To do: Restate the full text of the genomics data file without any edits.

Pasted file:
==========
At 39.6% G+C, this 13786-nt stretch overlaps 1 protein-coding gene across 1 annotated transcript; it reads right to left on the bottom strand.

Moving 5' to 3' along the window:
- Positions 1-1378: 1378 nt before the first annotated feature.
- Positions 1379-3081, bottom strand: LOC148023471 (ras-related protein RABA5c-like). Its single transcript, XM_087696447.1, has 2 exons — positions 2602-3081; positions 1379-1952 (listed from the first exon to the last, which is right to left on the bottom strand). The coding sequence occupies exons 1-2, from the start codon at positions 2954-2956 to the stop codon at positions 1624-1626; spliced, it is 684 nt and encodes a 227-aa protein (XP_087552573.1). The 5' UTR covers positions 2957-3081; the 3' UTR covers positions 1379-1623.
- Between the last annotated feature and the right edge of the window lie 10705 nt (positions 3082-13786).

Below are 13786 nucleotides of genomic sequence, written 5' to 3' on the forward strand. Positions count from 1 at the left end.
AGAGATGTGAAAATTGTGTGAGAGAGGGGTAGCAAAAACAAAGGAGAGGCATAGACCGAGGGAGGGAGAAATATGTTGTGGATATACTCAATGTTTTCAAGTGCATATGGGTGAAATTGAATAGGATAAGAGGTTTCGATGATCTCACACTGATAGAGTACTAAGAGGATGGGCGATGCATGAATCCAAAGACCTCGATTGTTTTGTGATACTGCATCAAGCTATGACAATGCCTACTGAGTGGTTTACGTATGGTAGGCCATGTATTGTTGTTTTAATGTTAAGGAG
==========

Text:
At 39.6% G+C, this 13786-nt stretch overlaps 1 protein-coding gene across 1 annotated transcript; it reads right to left on the bottom strand.

Moving 5' to 3' along the window:
- Positions 1-1378: 1378 nt before the first annotated feature.
- Positions 1379-3081, bottom strand: LOC148023471 (ras-related protein RABA5c-like). Its single transcript, XM_087696447.1, has 2 exons — positions 2602-3081; positions 1379-1952 (listed from the first exon to the last, which is right to left on the bottom strand). The coding sequence occupies exons 1-2, from the start codon at positions 2954-2956 to the stop codon at positions 1624-1626; spliced, it is 684 nt and encodes a 227-aa protein (XP_087552573.1). The 5' UTR covers positions 2957-3081; the 3' UTR covers positions 1379-1623.
- Between the last annotated feature and the right edge of the window lie 10705 nt (positions 3082-13786).

Below are 13786 nucleotides of genomic sequence, written 5' to 3' on the forward strand. Positions count from 1 at the left end.
AGAGATGTGAAAATTGTGTGAGAGAGGGGTAGCAAAAACAAAGGAGAGGCATAGACCGAGGGAGGGAGAAATATGTTGTGGATATACTCAATGTTTTCAAGTGCATATGGGTGAAATTGAATAGGATAAGAGGTTTCGATGATCTCACACTGATAGAGTACTAAGAGGATGGGCGATGCATGAATCCAAAGACCTCGATTGTTTTGTGATACTGCATCAAGCTATGACAATGCCTACTGAGTGGTTTACGTATGGTAGGCCATGTATTGTTGTTTTAATGTTAAGGAG